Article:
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In Afghanistan election, a key test for fighting corruption

How election officials handle reports of fraud following Saturday's parliamentary Afghanistan election will go a long way in determining Afghans' respect for government and the rule of law.

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A Pashtun man looks up his desired candidate in the ballot paper as he waits in line to vote during the parliamentary elections in Kabul on Saturday.

Saurabh Das/AP

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As Afghans headed to the polls Saturday, some new safeguards against fraud had been put in place, but major challenges to the integrity of the vote remain.

Corruption and insecurity across the country empower government officials, armed strongmen, and candidates to bully and bribe election workers. And the commission assigned to handle any complaints has been weakened since last year’s fraud-marred presidential election.

The danger that this election could be dominated by reports of fraud looms large over the international coalition’s efforts to stabilize Afghanistan and to convince the population to resolve their divisions through democratic means. But whether dirty tricks weaken respect for the government and the rule of law in the long run will depend partly on how credibly reports of fraud are handled.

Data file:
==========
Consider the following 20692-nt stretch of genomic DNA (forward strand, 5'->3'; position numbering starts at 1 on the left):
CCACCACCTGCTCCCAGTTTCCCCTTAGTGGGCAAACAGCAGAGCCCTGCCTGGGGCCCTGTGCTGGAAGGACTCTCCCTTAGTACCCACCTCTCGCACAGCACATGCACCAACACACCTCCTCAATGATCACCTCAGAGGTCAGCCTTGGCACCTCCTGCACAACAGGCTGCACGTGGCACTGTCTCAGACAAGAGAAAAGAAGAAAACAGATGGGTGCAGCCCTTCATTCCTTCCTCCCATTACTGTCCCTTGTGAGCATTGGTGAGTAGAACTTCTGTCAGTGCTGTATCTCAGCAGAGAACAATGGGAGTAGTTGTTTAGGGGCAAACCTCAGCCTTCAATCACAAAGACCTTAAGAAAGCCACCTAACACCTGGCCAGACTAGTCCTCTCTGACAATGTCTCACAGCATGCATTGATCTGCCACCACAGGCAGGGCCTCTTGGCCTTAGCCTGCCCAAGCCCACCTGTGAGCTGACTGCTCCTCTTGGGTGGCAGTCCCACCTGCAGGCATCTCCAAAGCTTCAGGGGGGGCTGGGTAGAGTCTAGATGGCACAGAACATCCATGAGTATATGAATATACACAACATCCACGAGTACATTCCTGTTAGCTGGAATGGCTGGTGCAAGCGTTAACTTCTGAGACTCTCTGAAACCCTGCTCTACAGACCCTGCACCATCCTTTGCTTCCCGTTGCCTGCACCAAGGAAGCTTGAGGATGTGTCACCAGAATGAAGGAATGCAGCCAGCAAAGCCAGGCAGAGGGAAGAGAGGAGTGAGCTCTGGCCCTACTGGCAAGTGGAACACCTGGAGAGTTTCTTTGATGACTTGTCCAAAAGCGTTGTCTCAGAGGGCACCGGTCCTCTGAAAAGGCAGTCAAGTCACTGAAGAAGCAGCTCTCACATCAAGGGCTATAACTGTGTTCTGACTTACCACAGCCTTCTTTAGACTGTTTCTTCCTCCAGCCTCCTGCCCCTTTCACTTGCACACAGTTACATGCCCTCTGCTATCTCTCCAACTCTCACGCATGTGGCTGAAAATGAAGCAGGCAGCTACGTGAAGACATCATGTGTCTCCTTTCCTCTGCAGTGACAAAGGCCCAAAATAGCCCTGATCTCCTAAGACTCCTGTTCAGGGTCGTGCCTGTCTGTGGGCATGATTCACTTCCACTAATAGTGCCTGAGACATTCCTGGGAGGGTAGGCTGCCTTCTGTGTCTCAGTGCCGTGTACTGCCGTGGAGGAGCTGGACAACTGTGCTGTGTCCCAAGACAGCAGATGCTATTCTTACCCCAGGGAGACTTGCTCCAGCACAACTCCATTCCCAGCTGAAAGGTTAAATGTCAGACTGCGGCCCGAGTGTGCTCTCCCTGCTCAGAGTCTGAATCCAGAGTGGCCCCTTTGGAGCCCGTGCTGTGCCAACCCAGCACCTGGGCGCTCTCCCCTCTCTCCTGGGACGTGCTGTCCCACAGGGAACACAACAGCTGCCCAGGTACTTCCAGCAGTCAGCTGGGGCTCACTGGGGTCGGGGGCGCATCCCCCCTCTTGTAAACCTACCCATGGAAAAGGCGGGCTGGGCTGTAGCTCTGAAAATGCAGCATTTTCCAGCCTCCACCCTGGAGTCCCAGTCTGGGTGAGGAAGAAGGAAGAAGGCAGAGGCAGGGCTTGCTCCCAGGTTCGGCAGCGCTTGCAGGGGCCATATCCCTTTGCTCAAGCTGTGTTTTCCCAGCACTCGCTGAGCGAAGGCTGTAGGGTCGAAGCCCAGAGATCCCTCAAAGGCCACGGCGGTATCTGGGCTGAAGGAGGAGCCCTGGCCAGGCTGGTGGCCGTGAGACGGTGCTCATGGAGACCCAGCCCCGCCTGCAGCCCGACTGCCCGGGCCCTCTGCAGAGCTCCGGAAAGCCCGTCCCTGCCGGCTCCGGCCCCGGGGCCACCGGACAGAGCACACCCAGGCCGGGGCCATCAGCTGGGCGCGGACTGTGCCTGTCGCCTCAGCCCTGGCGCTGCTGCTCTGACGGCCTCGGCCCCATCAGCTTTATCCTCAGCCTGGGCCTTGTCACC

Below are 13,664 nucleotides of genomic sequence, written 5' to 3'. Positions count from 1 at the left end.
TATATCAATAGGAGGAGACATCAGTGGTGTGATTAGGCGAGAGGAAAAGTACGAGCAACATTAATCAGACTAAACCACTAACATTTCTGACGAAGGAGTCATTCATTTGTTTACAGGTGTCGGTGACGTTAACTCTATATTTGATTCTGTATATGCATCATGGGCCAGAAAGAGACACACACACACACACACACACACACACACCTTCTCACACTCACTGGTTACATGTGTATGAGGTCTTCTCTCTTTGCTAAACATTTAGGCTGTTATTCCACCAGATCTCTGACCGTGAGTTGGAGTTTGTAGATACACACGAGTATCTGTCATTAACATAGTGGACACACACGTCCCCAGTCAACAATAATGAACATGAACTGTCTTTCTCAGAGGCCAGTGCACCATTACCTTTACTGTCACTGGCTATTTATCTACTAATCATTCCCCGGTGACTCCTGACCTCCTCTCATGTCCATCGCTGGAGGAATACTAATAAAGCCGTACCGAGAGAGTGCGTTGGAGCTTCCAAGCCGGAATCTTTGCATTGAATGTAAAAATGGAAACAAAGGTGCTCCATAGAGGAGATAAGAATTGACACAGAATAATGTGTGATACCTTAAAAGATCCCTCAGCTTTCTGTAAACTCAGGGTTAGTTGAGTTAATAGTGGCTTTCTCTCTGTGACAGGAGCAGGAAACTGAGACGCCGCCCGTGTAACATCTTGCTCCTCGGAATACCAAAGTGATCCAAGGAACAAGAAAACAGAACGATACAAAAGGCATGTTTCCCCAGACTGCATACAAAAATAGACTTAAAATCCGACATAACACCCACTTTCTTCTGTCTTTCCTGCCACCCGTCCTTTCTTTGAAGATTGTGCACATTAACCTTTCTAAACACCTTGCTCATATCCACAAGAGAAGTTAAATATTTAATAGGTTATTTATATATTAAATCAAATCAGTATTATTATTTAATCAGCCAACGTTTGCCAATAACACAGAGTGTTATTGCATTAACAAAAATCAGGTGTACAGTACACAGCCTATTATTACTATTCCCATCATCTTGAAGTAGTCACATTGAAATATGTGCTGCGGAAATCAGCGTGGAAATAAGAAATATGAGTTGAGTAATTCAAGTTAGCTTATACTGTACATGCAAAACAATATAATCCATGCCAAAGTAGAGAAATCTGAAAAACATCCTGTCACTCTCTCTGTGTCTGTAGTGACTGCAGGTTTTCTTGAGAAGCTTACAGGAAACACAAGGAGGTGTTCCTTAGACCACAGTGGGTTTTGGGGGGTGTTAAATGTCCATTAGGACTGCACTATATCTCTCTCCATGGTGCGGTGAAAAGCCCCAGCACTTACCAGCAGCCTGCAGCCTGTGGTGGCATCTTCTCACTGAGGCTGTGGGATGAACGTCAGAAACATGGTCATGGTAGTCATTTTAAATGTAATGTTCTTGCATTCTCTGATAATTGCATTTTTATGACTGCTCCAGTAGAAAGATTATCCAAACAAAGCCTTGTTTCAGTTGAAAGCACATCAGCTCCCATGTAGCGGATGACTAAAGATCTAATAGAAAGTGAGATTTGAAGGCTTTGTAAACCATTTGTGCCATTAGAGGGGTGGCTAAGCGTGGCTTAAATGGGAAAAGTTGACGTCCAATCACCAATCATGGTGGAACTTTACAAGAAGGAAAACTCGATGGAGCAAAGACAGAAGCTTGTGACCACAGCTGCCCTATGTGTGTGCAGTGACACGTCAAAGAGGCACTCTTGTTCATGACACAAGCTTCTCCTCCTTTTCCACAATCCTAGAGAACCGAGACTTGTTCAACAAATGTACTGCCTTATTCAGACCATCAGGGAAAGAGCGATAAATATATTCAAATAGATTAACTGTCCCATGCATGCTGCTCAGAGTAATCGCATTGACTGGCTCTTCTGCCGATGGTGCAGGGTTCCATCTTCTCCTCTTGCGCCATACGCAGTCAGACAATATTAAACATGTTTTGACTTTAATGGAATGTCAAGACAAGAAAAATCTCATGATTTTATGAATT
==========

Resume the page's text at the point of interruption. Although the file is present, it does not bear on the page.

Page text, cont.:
“I think the vote itself is not going to be very clean,” says Martine van Bijlert, codirector of the Afghanistan Analysts Network in Kabul. “It’s going to be very hard, but if you can deal with this mess in a way that will convince Afghan voters that fairness was restored that would be very important.”

In previous elections, election officials and some in the international community attempted to gloss over the problems – with bad results.

“What you lose every time is, you lose [not just] the credibility of the vote but also those who are elected by the vote, those who count the vote, those who back it,” says Ms. Van Bijlert.

Indeed, there are already signs among ordinary Afghans that they are losing faith in the process.

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